Grow Together, Brooklyn’s first legal marijuana dispensary, officially opened its doors on Tuesday.
Photo courtesy of Aaron Ghitelman/X
Brooklyn’s first legal recreational weed dispensary finally opened in Gravesend on Tuesday, nearly three years after recreational marijuana was first legalized in New York State.
Grow Together, located at 2370 Coney Island Ave. near Avenue U, is owned by Christopher Ledlum and Steven Sapoznik, who the state’s Office of Cannabis Management described as “an experienced local entrepreneur and justice-involved individual.” The shop is New York state’s 36th legal adult-use marijuana dispensary – but the first in Brooklyn, as back-t0-back lawsuits dragged out license approvals in the borough.
“At Grow Together, we are more than just a dispensary,” reads the shop’s website. “We are a community hub dedicated to promoting wellness, education, and empowerment. Located in the heart of Brooklyn, our mission is to provide a safe and inclusive space where individuals can access high-quality cannabis products, explore their well-being, and connect with like-minded individuals.”
According to Grow Together’s site, the shop offers marijuana flower, pre-rolls, edibles, and potent oils and concentrates, as well as cannabis-related items like lighters and rolling papers.
“As one of the first dispensaries in Brooklyn, we are committed to setting the highest standards in the industry,” the website continues. “Our knowledgeable and friendly staff are here to guide you through our extensive selection of carefully curated cannabis products, ensuring you find the right fit for your needs and preferences.”
A legal battle that had specifically prevented the state from issuing dispensary licenses in Brooklyn and the Finger Lakes was resolved in March, and the state immediately began issuing licenses to prospective weed entrepreneurs — but, just months later, another lawsuit was filed, forcing the state to pause its interim licensing program and leaving dozens of businesses in limbo. That suit was settled last month, allowing more than 400 business owners to open their shops. Both lawsuits centered on the state’s initial licensing regulations — which dictated that dispensaries at least partially owned by “justice-involved” people, who had previously been convicted of marijuana-related offenses, would be prioritized in the application process.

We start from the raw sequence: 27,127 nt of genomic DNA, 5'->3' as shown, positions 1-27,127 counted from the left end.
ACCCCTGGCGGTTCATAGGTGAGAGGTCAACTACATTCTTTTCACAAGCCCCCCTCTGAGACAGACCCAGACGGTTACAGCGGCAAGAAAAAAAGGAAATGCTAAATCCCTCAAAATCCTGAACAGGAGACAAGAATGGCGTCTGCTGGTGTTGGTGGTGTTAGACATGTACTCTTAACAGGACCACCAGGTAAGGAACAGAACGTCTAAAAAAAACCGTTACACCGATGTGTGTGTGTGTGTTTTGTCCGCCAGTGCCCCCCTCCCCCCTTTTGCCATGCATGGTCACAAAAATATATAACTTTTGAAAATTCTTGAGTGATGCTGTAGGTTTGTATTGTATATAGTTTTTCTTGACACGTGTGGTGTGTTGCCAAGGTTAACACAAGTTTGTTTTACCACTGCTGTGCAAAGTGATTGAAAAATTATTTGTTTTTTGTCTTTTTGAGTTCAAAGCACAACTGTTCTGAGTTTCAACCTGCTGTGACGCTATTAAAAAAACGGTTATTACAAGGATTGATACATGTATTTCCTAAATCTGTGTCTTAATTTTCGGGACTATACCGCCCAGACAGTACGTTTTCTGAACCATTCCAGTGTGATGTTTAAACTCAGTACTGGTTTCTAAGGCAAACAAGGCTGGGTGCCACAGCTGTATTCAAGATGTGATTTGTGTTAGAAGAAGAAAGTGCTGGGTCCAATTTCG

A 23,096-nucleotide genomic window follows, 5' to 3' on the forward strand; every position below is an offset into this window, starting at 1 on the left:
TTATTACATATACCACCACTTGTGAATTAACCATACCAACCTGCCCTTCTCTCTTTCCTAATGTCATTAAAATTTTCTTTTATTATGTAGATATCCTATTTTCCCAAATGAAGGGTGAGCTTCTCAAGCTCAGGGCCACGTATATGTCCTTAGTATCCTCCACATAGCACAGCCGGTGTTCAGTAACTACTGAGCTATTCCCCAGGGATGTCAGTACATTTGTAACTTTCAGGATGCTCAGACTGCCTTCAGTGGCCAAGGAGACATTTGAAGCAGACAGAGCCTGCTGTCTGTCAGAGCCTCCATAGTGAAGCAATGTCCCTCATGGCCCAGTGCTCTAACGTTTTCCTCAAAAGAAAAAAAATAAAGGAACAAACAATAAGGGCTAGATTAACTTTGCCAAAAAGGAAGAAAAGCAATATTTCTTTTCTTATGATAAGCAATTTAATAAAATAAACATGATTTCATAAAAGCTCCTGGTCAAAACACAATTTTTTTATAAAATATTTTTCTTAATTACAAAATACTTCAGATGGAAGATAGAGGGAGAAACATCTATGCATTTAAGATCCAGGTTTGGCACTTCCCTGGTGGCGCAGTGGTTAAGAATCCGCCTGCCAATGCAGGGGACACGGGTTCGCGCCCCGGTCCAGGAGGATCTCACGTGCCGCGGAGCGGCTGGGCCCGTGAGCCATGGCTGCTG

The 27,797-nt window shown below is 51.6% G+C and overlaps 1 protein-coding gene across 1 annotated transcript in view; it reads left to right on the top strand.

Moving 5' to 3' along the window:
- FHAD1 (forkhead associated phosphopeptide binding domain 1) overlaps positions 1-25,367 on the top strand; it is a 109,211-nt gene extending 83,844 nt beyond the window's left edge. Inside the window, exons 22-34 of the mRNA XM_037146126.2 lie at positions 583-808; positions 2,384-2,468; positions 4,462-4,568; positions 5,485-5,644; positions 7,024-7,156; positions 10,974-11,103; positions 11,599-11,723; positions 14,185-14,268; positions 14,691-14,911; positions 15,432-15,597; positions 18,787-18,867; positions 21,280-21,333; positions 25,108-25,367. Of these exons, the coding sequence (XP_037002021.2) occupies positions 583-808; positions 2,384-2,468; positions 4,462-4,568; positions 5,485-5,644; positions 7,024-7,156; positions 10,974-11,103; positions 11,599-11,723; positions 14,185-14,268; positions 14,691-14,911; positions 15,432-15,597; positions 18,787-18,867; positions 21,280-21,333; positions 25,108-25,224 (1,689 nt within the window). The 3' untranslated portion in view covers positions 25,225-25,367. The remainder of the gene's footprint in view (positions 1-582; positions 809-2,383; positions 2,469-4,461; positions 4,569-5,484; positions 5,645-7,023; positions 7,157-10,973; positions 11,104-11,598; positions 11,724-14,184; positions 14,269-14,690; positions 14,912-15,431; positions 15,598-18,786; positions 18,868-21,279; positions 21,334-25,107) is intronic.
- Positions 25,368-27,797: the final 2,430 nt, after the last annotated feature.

Weeks after the second lawsuit was settled, Gov. Kathy Hochul announced that a slew of new dispensaries — including Grow Together, which received its license in August — would open before the end of the year.
“As New York expands the most equitable cannabis market in the nation, my administration remains committed to building a safe industry for all New Yorkers that will grow our small business community,” Hochul said in a statement. “These new dispensaries continue our mission of strengthening our legal market while at the same time helping to push out the bad actors who skirt our laws and undermine all we are trying to accomplish.”
While the legal troubles prevented legal retailers from opening their doors, gray-market dispensaries — selling illegal and unregulated marijuana products — continued to multiply across New York City, to the ire of local pols and residents. On Dec. 18, just a day before Grow Together opened its doors authorities shuttered Big Chief, an illegal marijuana store in Bay Ridge, after the shop was hit with multiple violations from state and city regulators.
“We have no tolerance for illicit retailers who break the law and undermine our nation-leading adult-use cannabis industry,” Hochul said after Big Chief was closed. “This site egregiously violated New York’s cannabis laws and I’m proud to be working with the Attorney General to shut this down. With Brooklyn’s first legal cannabis retailers opening this month and illegal shops continuing to close, we are turning the corner towards building a stronger, safer cannabis industry.”
The state has approved – or is on the cusp of approving – dozens of additional licenses in Brooklyn, with more shops expected to open next year.